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Quantifying the Offensive Rebound

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Five position players played for the Brewers full time through most of 2007, 2008, and will play full time in 2009 if healthy. Prince Fielder, Rickie Weeks, J.J. Hardy, Ryan Braun, and Corey Hart hit exceptionally well in 2007 and as a group dropped off in 2008, though other improvements in defense and the starting rotation more than made up for their regression overall, and the team improved by 7 wins.

We as Brewer fans often cite an offensive "rebound" that could help overcome the loss of Ben Sheets and CC Sabathia going into the season. The means are available to quantify the dropoff and predict the improvement we can expect in the offense if they reach our community projections, so here it is. In the process, we can see how realistic our projections look in comparison with the previous two years-- a good projection would probably put our estimate somewhere in between the two.

Jack Moore referenced this concept in his recent post at Right Field Bleachers about replacing the nine wins from the two departed pitchers, which got me thinking about the subject. He concluded that contributions from Looper and Gallardo and an improvement from the bullpen will come close to replacing those nine wins, and then said this:

This is before we consider that many of the Brewers hitters suffered down years and are likely due for regression this year.

To begin the process of evaluating the hitters, we will take a look at the wOBAs posted by the five core players in 2007 and 2008 compared to our projected wOBAs in 2009. The past wOBAs are from Fangraphs, so they include baserunning.

Because we did not project all of the numbers necessary for wOBA in our Community Projections, I am using a modified formula to estimate wOBA from OBP and Slugging Percentage: ((OBP*1.75)+SLG)/3; the numbers match up closely with actual wOBA. To account for baserunning, I added a conservative .005 to Hart and Weeks and deducted .005 from Fielder and Hardy, and kept Braun neutral.

Here is a graphical representation of the past wOBAs, followed by the projected wOBA. Click the image to open a larger version, this one is very difficult to read. The black line is the league average wOBA; the bars are Blue: 2007, Red: 2008, and Light Tan: 2009 BCB Projection. Remember that these numbers are not adjusted for playing time, wOBA is a rate stat. We will adjust for playing time later.


The trend is the same for each of these players except Hardy. 2007 is the longest bar, 2008 is the shortest, and our projection sees improvement but not a return to 2007 levels. That is what we would have expected, and it looks like our projections fit in nicely with what a good projection should do. Hardy is the exception, he improved from 2007 to 2008 and we project that he will not quite match that production. 

wOBA is only part of the process of run production, though-- to find how many runs each of these core players produced context-neutrally compared to average, we have to add in how many plate appearances each of these guys received. Then we can determine, in runs or wins, the impact of the dropoff and the potential rebound.

Here is the graph that accounts for playing time in plate appearances for offensive projection. The number on the y-axis is how many runs the player produced (or is projected to produce) compared to an average player given the same number of at-bats. Again, the image is linked to a larger version in a new window. The plate appearance projections are based on our playing time projections. Hardy, Fielder, and Hardy have the same amount of PAs as last year, and Braun and Weeks both got bonuses of 40 at-bats to account for injuries that kept down their totals last year.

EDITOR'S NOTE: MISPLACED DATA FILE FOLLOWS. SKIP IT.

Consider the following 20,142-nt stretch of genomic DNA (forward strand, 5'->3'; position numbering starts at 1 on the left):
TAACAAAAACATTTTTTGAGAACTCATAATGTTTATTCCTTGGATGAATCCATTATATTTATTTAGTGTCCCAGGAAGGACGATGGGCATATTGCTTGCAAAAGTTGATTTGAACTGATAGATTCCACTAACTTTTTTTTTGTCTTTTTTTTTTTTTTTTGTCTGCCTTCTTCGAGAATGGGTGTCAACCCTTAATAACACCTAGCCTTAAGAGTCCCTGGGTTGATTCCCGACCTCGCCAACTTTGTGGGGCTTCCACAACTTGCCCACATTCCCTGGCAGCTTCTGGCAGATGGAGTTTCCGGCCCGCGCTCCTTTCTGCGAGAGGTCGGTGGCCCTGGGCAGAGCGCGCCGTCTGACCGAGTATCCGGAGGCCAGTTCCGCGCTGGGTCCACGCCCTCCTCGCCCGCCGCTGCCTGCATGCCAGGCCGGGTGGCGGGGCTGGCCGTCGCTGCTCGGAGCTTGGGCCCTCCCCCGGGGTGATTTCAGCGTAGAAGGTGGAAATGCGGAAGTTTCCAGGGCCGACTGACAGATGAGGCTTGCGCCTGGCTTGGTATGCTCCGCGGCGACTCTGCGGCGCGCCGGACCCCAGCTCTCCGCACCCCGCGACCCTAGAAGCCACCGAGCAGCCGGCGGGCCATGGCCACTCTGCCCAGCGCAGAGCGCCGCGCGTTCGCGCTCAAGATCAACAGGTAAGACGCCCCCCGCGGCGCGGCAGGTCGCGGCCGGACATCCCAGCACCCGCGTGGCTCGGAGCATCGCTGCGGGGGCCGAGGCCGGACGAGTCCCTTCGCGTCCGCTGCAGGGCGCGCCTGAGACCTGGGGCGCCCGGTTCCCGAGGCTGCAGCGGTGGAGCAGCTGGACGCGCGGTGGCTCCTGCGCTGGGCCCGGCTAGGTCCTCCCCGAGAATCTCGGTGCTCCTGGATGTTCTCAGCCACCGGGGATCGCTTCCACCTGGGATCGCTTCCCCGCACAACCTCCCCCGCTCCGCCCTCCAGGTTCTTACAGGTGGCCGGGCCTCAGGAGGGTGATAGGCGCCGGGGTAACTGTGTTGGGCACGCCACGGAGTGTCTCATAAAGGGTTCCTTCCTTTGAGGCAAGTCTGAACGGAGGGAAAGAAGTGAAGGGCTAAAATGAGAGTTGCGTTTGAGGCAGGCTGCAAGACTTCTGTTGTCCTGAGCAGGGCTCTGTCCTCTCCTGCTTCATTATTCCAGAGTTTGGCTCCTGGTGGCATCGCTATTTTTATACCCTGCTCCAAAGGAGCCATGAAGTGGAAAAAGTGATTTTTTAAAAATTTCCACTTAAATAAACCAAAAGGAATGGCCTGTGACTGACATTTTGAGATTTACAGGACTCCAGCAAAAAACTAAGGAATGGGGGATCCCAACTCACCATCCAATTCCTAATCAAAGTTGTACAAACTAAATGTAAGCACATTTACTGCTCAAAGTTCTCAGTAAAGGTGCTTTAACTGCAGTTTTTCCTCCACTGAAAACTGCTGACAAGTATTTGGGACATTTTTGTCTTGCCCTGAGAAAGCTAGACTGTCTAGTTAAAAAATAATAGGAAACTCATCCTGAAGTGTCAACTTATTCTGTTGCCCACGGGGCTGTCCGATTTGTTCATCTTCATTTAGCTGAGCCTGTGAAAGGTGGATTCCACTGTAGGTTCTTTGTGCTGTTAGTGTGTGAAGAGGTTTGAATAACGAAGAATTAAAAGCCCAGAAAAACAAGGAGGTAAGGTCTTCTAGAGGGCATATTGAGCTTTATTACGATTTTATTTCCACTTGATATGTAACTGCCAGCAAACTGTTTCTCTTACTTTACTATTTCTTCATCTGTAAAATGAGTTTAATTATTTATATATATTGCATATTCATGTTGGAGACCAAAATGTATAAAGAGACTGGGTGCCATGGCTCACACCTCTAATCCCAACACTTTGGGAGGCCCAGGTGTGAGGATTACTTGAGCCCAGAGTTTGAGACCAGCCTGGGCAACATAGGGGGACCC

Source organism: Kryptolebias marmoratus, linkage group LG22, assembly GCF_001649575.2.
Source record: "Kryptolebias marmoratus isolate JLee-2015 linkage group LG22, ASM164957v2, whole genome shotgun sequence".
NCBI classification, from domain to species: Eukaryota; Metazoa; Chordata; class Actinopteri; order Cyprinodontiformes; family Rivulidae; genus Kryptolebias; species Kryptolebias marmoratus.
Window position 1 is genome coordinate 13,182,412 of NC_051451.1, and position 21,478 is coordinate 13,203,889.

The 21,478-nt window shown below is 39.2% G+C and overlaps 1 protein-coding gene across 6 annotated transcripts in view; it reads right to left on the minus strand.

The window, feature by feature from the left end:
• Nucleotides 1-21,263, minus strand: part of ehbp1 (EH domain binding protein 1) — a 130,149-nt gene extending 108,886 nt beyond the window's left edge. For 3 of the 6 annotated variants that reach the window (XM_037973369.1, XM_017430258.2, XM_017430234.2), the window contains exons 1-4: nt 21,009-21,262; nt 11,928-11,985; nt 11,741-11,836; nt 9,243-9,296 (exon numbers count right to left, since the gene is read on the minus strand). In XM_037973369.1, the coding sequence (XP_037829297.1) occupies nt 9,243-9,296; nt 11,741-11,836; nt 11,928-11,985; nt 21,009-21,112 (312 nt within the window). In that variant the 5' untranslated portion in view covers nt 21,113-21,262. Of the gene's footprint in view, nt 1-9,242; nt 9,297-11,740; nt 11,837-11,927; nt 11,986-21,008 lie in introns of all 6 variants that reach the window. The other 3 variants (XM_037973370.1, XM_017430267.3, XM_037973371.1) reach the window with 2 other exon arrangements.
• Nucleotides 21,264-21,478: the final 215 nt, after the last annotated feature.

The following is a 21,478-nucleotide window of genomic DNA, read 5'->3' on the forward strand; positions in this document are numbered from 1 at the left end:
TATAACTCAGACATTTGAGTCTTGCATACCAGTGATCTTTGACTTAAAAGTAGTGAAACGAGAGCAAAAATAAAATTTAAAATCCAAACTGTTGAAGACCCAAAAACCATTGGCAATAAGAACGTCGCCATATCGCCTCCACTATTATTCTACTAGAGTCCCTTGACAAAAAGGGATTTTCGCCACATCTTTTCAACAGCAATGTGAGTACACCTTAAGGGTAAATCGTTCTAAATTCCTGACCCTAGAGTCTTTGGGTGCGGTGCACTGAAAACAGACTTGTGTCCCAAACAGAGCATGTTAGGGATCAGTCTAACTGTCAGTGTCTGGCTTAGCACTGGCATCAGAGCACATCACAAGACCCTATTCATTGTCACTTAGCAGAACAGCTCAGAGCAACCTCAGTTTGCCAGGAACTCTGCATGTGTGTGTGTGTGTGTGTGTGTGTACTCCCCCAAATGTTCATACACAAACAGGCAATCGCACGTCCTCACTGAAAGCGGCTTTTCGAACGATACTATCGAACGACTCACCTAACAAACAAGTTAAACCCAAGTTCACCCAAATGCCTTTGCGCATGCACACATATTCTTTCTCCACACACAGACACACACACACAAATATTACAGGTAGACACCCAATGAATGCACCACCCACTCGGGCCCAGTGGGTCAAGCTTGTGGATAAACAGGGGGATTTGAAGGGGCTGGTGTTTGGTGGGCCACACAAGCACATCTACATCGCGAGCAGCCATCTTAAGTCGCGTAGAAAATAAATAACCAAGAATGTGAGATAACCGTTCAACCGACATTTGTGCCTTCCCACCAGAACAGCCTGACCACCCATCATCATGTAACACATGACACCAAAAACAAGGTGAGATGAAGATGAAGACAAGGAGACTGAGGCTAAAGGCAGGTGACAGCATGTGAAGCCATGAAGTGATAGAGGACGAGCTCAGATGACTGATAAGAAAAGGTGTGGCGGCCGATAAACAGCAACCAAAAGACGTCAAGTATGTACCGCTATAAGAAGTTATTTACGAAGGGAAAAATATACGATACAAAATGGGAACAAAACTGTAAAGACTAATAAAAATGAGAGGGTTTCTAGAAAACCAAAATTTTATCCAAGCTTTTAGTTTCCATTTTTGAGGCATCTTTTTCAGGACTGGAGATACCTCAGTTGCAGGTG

You will notice that the trend stays the same. One note is that Braun only had 492 PAs in 2007, so his wRAA is lower.

So by now you are probably noticing that our projections forecast a nice rebound for the core hitters, and it is time to put some numbers on the impact our projected rebound could have. These are rounded intentionally, because the error range is probably around 5 runs due to my calculating of this manually.

The Five Core Players, Total Production of Runs Above Average

2007: 120, 12 wins

2008: 60, 6 wins

2009: 110, 11 wins

It looks like our projections, though lower in wOBA than 2007, are offset by Hardy's improvement since then and the increased plate appearances for Braun, Hart, and Weeks. Our community projections think that the five core players will gain five wins in value over last year.

The important thing to take out of this is to not take this as a projection for the improvement of the entire offense. There are a lot of factors involved. Last year's team was able to win 90 games because other players hit well, especially the bench and Gabe Kapler, and was aided by some clutch performance that helped last year. This is just the five core players and their performance, not the entire offense.

These are your projections for how the offense will do, not mine or a system's. The numbers above are just me applying the numbers we received to a system to determine the overall improvement, which looks to be about five wins.  

I do not think the offense overall will be 5 wins better than last year because of these factors, but I think these five core players will gain about 5 wins in value, even if the rest of the offense falls off some, the offense should almost certainly improve. This expected improvement further solidifies our view that this team will compete, and that the combination of Looper and Gallardo plus the improved bullpen can replace the 9 wins lost to free agency. It will just be a transition-- last year, the Brewers pitched their way into the playoffs. This year, they will try to mash their way in.